In How to Play Guitar Weirdness DVD, Guitar World editor and instructor Andy Aledort shows how to play outside the box using chromaticism, pentatonic superimpositions, symmetrical diminished scales and more!
Thirty years ago this November, Stevie Ray Vaughan and Double Trouble laid down the tracks that would become Texas Flood, and among the many jaw-dropping skills Vaughan displayed on his debut album was the massive shuffle groove on "Pride and Joy."
When learning how to play jazz guitar, one of the most important chord progressions you can spend time practicing room is the “turnaround.” Turnarounds often occur at the end of a tune, or a section of a tune, and they essentially are used to “turn the tune back around” to the top of the form or start of the next section. Hence the name.
In last month’s column, I discussed some techniques one can apply when soloing, specifically using both a single-note and a chordal approach in combination to create a kind of “harmonic” improvisation that helps us discover new chords and sounds.
Anyone learning how to play jazz guitar will know that the blues makes up a large part of the jazz soloing, comping and writing traditions. From the licks famous jazzers play, to the chord progressions they write their tunes over, the blues is deeply integrated into jazz soloing and composition.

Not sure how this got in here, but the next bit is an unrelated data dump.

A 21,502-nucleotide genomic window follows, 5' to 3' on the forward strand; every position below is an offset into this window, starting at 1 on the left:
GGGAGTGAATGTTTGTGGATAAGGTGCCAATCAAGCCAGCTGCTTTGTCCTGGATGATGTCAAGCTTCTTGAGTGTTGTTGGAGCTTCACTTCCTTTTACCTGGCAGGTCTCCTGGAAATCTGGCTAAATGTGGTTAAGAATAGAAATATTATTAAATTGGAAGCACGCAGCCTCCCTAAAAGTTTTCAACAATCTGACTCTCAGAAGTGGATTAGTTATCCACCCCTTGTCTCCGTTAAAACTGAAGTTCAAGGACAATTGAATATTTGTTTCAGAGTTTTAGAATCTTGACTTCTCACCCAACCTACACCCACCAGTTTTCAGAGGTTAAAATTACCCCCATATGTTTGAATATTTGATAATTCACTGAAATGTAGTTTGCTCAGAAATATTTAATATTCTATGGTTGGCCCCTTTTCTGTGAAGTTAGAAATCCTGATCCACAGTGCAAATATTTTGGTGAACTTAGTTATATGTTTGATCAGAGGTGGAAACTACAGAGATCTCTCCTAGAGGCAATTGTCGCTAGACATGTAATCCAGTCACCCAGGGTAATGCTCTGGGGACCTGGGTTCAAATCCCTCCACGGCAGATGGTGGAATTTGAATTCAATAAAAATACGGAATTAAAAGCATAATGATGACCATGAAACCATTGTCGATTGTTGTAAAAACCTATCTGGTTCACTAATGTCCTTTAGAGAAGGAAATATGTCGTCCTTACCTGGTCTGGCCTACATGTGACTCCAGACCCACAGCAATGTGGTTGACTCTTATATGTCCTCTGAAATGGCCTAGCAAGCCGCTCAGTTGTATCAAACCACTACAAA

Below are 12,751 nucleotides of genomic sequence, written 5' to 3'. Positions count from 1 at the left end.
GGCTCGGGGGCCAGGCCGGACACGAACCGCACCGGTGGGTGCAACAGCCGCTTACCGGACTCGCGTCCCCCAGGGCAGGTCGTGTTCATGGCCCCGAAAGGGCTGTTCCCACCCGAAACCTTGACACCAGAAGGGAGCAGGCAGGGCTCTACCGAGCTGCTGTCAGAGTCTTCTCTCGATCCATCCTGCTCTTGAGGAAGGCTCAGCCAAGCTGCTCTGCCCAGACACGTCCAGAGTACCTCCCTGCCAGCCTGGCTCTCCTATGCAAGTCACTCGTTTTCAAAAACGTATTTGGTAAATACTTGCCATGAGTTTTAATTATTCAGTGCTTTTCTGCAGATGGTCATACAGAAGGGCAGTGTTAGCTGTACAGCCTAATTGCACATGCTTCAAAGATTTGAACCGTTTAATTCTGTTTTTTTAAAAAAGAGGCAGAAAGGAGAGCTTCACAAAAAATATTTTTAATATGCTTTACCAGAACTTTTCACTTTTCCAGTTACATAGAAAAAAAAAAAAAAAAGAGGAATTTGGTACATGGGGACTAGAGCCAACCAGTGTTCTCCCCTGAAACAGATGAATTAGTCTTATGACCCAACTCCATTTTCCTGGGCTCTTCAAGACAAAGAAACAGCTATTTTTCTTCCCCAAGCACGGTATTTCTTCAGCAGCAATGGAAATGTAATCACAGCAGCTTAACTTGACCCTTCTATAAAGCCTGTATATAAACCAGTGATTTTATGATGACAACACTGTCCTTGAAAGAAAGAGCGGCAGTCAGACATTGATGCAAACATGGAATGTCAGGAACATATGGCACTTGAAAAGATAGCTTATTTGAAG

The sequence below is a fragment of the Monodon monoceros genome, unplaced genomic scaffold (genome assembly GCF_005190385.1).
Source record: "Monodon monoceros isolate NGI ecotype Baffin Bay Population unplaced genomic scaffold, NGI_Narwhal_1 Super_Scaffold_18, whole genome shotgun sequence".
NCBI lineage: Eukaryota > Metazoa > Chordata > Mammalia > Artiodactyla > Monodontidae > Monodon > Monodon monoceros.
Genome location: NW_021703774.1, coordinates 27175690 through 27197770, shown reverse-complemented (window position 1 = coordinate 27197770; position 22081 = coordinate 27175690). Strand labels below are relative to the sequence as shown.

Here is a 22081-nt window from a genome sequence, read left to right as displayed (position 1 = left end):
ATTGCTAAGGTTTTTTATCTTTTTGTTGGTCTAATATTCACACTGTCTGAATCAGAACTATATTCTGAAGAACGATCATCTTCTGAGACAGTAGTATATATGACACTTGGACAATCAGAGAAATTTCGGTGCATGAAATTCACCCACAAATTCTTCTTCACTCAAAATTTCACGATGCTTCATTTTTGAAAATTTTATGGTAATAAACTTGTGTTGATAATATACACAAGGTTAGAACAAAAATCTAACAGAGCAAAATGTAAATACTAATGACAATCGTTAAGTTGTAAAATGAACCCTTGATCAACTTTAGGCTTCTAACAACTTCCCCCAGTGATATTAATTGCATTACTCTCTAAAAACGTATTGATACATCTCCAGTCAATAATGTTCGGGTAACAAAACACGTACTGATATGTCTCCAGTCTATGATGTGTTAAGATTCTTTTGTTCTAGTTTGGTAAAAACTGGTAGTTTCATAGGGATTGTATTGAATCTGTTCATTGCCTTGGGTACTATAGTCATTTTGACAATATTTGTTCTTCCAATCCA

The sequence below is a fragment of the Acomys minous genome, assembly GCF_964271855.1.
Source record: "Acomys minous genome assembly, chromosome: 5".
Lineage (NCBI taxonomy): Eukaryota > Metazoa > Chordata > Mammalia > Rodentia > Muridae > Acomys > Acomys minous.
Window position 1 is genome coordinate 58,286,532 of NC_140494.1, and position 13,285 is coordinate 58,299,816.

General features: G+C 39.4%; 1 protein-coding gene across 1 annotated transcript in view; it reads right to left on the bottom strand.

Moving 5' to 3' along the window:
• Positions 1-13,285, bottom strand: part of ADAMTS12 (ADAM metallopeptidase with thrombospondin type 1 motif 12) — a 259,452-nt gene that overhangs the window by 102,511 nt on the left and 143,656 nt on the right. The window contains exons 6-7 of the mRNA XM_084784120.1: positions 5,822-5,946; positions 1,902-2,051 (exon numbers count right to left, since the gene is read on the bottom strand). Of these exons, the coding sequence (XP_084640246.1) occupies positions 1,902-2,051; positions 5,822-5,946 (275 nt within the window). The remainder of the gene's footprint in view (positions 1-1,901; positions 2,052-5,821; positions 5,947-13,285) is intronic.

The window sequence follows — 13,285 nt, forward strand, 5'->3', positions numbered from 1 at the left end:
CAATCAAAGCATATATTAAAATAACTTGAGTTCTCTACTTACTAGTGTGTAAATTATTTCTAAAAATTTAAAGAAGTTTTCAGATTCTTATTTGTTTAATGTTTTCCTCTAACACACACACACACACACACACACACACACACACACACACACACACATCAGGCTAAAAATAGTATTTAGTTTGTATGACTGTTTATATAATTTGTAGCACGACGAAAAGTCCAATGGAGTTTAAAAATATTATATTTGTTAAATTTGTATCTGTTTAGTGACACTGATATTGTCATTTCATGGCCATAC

When learning how to play jazz guitar, we can often get bogged down with learning scales and arpeggios and find ourselves not spending time learning the vocabulary that makes up the traditional and modern jazz language. One of the best ways to build your jazz vocabulary, and your scale knowledge, is to work on both at the same time.
The first time I came across this style of picking was in an article by guitarist Shawn Lane. I was totally blown away by his use of the traditional sweep picking while combining the use of his right-hand fingers to pick notes within the arpeggios. This technique works particularly well with major/minor scales or modal playing, as it is very easy to create three-string shapes that flow very nicely and closely together.
Van Halen’s impact on Dimebag’s playing is unmistakable. The “vibe” of early Van Halen is by far the most recognizable influence in Dimebag’s playing. From the grooving rhythms played like leads of their own, to the tone, to the phrasing in his lead playing, Dimebag took the inspiration of Edward Van Halen and forged his own identity.